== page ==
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Author (up) Haugland, S.H.; Strandheim, A.; Bratberg, G. url  doi
  Title Is high-risk use of intoxicants more common among adolescents who have seen their parents intoxicated? Type Journal Article
  Year 2012 Publication Tidsskrift for den Norske Laegeforening : Tidsskrift for Praktisk Medicin, ny Raekke Abbreviated Journal Tidsskr Nor Laegeforen  
  Volume 132 Issue 4 Pages 410-413  
  Keywords Adolescent; *Adolescent Behavior; Alcohol Drinking/psychology; Alcoholic Intoxication/psychology; Female; Humans; Male; *Parents; Prospective Studies; Questionnaires; Risk Factors; Self Report; Sex Factors; *Substance-Related Disorders/etiology/psychology  
  Abstract BACKGROUND: Young people's alcohol consumption is related to their parents' alcohol consumption, but little focus has been placed on whether there is a connection with parental intoxication. The purpose of the study was to investigate whether the experience of seeing their parents intoxicated is associated with young people's alcohol consumption and experimenting with drugs in their teens. MATERIAL AND METHOD: The study is prospective and based on data from 2,399 teenagers who took part in the Ung-HUNT 1 study in 1995-1997 and the Ung-HUNT 2 study in 2000-2001. Self-reported questionnaire data and analysis by means of logistic regression, stratified by gender, were used. RESULTS: Having been drunk > 10 times was associated with having seen their parents intoxicated among boys (OR 3.7; 95% CI 2.7-5.1 and girls (OR 2.0; 1.5-2.6). Drinking alcohol weekly or more frequently was associated with parental intoxication among boys (OR 2.2; 1.6-3.0), but not girls unless they had seen their parents drunk many times (OR 2.4; 1.1-5.2). Experimenting with drugs was associated with parental intoxication among both boys (OR 2.6; 1.7-3.9) and girls (OR 1.6; 1.1-2.2). INTERPRETATION: Repeated intoxication, frequent alcohol consumption and experimenting with drugs by teenagers were associated with seeing their parents intoxicated. There are other explanatory factors for which the study was unable to control, and interpretation of the results should take this into account.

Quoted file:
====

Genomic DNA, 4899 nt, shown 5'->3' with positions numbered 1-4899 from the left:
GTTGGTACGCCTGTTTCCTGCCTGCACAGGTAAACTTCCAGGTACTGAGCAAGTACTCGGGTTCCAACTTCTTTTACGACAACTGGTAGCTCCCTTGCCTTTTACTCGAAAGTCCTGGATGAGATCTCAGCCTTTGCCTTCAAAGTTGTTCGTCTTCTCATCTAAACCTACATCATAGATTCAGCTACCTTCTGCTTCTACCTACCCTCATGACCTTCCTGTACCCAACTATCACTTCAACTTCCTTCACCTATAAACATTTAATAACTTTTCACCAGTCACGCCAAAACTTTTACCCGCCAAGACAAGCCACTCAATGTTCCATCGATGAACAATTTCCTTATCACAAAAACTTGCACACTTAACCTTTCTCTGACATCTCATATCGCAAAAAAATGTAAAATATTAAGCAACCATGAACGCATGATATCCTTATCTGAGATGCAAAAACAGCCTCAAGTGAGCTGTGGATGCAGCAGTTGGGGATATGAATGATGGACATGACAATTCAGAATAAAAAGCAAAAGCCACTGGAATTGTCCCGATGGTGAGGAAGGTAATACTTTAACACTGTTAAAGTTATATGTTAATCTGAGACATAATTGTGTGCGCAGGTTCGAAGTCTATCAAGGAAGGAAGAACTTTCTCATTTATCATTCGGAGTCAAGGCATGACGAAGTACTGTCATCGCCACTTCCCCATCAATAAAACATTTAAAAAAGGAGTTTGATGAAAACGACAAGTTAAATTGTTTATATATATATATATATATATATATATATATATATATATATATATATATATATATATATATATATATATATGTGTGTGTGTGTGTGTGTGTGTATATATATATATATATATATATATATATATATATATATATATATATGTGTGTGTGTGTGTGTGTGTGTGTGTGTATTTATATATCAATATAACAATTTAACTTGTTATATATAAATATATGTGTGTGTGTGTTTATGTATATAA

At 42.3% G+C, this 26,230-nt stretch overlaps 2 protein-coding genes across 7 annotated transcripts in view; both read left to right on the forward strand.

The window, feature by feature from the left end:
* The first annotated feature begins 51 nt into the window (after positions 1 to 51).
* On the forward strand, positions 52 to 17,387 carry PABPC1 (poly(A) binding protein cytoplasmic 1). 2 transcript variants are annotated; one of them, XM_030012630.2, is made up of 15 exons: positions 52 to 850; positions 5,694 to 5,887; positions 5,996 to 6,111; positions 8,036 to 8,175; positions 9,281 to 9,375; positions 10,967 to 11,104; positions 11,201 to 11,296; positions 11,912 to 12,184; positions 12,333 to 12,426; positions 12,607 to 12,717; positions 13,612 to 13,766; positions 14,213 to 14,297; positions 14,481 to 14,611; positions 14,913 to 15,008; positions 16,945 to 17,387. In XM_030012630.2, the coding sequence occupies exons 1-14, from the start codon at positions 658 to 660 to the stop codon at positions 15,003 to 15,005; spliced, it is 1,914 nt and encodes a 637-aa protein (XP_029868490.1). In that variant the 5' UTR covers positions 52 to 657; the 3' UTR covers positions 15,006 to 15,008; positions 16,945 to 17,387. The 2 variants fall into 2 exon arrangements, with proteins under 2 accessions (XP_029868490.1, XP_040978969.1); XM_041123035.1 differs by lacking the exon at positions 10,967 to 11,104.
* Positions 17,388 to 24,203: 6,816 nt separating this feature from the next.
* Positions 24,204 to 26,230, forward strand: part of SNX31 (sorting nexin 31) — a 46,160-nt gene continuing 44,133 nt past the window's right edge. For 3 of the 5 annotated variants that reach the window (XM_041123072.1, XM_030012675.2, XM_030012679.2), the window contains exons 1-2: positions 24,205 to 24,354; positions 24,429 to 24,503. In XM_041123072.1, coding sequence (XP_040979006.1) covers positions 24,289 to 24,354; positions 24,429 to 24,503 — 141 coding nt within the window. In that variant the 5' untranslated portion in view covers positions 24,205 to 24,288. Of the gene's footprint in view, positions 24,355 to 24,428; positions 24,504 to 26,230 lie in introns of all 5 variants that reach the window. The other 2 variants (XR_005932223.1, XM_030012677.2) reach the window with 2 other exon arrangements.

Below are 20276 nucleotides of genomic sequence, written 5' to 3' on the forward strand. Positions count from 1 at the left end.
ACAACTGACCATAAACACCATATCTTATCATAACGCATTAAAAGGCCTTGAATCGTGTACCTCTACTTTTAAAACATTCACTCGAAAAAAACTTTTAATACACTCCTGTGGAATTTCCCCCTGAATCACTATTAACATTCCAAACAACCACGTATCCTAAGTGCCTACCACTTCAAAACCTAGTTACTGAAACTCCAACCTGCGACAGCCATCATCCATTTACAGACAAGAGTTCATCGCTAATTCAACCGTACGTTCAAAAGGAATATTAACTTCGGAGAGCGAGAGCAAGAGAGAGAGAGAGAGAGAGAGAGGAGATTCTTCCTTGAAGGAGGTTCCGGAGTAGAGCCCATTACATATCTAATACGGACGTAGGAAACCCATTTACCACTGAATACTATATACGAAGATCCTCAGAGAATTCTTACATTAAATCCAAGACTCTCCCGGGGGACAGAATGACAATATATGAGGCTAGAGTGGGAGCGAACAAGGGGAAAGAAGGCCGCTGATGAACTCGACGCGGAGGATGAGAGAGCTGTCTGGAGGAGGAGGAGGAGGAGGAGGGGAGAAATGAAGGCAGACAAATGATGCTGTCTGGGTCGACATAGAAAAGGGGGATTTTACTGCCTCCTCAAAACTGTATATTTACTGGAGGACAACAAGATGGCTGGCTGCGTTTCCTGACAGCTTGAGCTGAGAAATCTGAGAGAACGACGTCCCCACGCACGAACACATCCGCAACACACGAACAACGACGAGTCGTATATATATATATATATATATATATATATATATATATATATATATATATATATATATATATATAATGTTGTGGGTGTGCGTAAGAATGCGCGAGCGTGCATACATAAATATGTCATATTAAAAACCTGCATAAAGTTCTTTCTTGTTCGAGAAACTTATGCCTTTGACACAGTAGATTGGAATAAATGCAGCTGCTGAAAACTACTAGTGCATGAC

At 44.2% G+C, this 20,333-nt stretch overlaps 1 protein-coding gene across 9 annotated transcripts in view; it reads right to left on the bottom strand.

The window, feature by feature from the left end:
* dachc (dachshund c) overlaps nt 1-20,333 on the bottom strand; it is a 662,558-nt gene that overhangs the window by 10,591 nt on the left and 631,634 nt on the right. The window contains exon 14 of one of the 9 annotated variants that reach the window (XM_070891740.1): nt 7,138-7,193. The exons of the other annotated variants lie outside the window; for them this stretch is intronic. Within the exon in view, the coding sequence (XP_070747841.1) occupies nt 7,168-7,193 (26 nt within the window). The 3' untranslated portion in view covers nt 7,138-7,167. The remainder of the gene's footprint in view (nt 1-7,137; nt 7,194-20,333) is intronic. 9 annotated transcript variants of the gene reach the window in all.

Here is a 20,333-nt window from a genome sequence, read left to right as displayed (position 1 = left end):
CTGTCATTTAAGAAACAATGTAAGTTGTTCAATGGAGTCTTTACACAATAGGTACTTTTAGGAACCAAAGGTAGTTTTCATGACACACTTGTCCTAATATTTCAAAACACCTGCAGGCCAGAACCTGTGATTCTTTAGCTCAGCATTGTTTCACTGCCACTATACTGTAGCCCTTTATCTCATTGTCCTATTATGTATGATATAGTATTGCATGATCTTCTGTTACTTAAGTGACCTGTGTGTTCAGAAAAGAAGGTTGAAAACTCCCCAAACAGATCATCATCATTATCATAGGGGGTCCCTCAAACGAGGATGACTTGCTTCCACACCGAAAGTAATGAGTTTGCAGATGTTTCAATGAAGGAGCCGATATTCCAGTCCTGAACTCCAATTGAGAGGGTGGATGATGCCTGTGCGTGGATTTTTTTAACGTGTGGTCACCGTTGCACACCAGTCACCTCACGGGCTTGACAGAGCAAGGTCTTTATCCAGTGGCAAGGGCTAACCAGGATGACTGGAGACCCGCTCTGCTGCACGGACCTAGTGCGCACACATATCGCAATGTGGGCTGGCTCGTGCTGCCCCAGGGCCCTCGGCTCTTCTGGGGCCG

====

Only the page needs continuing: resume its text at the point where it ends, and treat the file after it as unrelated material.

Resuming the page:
Address HUNT Research Centre, Department of Public Health and General Practice, Norwegian University of Science and Technology, Norway. siri.h.haugland@ntnu.no  
  Corporate Author Thesis  
  Publisher Place of Publication Editor  
  Language Norwegian Summary Language Original Title  
  Series Editor Series Title Abbreviated Series Title  
  Series Volume Series Issue Edition  
  ISSN 0029-2001 ISBN Medium  
  Area Expedition Conference  
  Notes PMID:22353832 Approved no  
  Call Number HUNT @ maria.stuifbergen @ Serial 1529  
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